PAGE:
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Greening Your Cafeteria or Dining Hall

This is a comprehensive list of items and actions you can take to green your dining place. Add items related to your situation. Many items may not be feasible or affordable for you. Some actions may be taken immediately with little time and cost. Others may require large costs and take planning. Do what you are able to do and celebrate it.

(You can download a  PDF or Word version of this list at the bottom of this page)



Heating/ insulation

HVAC systems in relation to the ventilation required in kitchens. Get professional review for greatest efficiency.

Indirect outdoor access to retain proper temperature

Green the office (see checklist for Greening Your Office)

Green the bathroom facilities

Water conservation measures (see checklist for Water Conservation)

Low flow faucets

Appliances: Energy Star (highest ratings)

Stoves, grills, ovens, microwaves


Dish Washing

Low flow faucets


Permanent china

Stainless steel service ware

Reusable trays or no trays (studies show less food is taken and therefore less is wasted)

For take-out: Starch-based plates, utensils, containers, cups. Seek local distribution site or go online.

Eliminate plastic bags for take-out

Discounts for people who bring re-usable cups, mugs, and bottles.

Discounts for people who bring their own containers for take-out and leftovers

Dispense water, milk, juice. Avoid plastic water bottles, milk cartons, soda bottles.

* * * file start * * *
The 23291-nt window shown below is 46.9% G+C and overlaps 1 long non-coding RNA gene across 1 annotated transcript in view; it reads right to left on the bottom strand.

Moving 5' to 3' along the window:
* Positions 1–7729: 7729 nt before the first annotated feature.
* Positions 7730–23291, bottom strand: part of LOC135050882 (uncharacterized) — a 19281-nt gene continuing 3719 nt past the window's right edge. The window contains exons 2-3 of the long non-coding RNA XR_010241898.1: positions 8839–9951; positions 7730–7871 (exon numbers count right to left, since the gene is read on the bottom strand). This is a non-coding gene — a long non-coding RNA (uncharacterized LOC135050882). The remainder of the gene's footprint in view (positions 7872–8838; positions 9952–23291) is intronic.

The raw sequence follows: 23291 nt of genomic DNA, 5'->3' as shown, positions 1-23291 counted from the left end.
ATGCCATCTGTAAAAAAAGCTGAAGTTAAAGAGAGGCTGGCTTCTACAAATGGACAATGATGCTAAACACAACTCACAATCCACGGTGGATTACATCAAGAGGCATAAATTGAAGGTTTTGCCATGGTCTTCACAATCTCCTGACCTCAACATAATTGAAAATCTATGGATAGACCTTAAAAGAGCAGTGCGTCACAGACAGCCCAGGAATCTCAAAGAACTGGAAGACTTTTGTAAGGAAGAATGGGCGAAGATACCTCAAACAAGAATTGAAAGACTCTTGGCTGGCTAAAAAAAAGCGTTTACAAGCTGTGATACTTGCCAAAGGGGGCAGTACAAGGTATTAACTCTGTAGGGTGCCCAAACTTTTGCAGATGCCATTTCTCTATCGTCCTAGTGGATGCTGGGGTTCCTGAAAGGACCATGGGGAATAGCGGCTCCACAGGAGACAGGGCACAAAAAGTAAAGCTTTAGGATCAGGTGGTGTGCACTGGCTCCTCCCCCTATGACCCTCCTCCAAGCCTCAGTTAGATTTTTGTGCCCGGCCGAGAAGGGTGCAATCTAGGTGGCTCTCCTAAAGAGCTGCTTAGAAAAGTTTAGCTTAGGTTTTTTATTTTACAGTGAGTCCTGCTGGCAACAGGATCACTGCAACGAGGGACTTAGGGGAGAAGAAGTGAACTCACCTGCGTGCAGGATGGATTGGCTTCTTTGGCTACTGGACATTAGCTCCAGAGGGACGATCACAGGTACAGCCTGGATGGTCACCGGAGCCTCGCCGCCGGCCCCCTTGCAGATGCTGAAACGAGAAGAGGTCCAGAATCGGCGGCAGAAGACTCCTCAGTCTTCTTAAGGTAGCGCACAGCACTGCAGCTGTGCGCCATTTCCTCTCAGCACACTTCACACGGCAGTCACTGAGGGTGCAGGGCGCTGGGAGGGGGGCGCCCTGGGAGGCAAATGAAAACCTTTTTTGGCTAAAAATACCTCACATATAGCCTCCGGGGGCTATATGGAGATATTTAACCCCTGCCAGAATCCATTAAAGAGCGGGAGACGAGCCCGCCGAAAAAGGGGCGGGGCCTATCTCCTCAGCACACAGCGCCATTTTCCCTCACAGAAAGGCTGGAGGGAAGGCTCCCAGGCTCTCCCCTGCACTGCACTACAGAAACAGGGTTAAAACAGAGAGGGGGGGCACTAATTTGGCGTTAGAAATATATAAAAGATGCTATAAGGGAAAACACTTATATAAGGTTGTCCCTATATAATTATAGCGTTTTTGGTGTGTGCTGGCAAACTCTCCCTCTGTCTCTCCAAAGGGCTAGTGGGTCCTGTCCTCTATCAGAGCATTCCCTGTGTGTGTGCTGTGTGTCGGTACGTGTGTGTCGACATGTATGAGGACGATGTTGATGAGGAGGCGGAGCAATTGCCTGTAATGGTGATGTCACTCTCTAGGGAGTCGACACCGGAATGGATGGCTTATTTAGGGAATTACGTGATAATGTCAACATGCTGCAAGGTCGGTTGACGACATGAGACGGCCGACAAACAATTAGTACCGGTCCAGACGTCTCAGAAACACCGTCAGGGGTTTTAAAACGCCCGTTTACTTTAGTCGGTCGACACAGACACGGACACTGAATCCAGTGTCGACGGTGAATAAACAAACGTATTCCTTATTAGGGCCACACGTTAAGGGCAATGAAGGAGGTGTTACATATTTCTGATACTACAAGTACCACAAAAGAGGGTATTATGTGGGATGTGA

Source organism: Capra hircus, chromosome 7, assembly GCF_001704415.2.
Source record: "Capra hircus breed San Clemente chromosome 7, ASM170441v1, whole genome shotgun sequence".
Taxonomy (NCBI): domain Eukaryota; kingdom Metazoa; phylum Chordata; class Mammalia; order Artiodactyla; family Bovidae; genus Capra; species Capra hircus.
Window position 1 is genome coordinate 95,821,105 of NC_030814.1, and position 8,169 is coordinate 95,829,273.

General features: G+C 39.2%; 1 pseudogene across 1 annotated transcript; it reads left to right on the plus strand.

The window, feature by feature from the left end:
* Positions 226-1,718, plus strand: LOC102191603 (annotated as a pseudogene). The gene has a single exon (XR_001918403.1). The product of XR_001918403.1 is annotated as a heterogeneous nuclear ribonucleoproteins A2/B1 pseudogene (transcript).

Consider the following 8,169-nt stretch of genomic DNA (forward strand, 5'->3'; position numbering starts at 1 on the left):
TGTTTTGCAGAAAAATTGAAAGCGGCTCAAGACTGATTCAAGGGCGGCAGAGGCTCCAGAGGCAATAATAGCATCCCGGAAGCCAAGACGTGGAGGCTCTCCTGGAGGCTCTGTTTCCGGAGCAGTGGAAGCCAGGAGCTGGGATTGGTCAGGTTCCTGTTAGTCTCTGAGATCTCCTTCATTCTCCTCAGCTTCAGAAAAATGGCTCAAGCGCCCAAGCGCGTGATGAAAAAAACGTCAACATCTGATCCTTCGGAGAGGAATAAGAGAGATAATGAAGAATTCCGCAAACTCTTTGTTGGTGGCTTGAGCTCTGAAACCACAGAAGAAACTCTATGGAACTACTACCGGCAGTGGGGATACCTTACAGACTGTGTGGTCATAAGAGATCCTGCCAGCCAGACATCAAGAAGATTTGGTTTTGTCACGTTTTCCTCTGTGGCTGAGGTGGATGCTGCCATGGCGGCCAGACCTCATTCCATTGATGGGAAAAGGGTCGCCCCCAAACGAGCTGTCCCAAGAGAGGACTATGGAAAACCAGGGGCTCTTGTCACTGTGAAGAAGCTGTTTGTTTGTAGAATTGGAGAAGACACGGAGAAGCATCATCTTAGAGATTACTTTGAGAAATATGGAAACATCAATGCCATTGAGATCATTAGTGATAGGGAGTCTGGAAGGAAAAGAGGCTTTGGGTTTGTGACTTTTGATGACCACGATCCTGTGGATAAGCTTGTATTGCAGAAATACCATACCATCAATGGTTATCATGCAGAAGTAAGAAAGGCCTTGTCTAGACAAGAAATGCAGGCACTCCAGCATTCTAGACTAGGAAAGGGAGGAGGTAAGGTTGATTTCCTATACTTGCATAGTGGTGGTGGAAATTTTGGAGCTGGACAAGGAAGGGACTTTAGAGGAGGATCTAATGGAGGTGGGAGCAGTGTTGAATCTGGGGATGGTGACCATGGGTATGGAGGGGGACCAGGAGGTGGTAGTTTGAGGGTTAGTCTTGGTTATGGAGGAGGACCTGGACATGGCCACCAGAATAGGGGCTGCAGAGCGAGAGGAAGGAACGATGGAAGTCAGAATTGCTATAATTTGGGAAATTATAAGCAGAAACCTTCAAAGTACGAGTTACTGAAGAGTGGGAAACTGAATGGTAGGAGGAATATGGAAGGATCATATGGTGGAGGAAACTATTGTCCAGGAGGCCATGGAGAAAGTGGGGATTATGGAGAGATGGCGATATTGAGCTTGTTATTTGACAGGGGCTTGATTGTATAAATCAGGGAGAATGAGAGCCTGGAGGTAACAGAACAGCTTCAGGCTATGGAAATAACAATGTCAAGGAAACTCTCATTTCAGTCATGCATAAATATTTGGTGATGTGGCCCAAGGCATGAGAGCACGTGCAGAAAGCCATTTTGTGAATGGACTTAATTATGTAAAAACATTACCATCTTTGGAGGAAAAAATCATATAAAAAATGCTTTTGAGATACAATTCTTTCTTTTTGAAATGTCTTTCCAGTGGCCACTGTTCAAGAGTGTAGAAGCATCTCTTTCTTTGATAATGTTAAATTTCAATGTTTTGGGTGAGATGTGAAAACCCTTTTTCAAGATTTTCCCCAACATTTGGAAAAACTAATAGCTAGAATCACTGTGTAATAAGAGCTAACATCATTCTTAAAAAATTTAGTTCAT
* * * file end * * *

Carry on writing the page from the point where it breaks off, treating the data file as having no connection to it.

Sell reusable mugs and water bottles (with earth care messages).

Sell reusable containers for people to bring for take-out.

Food sources:

Garden of school, camp, congregation.

Buy local and seasonal (e. g. pumpkin cakes and pies)

Organic fruits and vegetables. Humanely-raised animals.

Purchase in quantity to lower packaging

Equal exchange and Fair trade coffee and chocolate. See Lutheran World Relief program

Nutritious food:

Provide vegetarian/ vegan options.

Fresh salads

Low-fat options for entrees and deserts

Provide and promote nutritious drinks

Gluten-free options

Provide diverse portion sizes available to avoid leftovers (half sandwiches, weigh salads)

Recycling and waste:

Provide separate bins for recyclables, compostable foods, and waste. Work for “zero waste” (See Zero Waste programs online)

Compost system onsite or through a compost service. Sell or give for gardens and farms

Invite employees and others to bring compost from home

Look for comprehensive compost company in area (that includes meat and bones)

100% recyclable paper unbleached napkins are compostable

Where legal, send leftover food to food bank, soup kitchens, homeless shelters.

Make diverse portion sizes available to avoid leftover food (e. g. half sandwiches)

Purchase with packaging in mind, where storage and preservation is available

Purchase potato chips in quantity and bag them in small compostable plastic bags

Use compostable garbage bags. Avoid plastic bags that will prevent garbage in them from composting in waste sites.

Conservation practices of patrons:

Use the recycle, compost, and waste bins properly.

Use signage for explanations and reminders

Bring re-usable coffee and tea mugs and water bottles

Take only what you will eat. Eat what you take

Bring re-usable containers for taking leftovers home.

Promotion and Education:

Use signage to promote your dining hall or cafeteria as a green place

Advertise and draw interest by giving more people more choices

Use the changes you make as opportunities to teach campers, students, and parishioners about caring for creation

Put a report or story in your newsletter about your green dining hall

Peter Bakken,
Mar 11, 2015, 2:49 PM
Peter Bakken,
Mar 11, 2015, 2:49 PM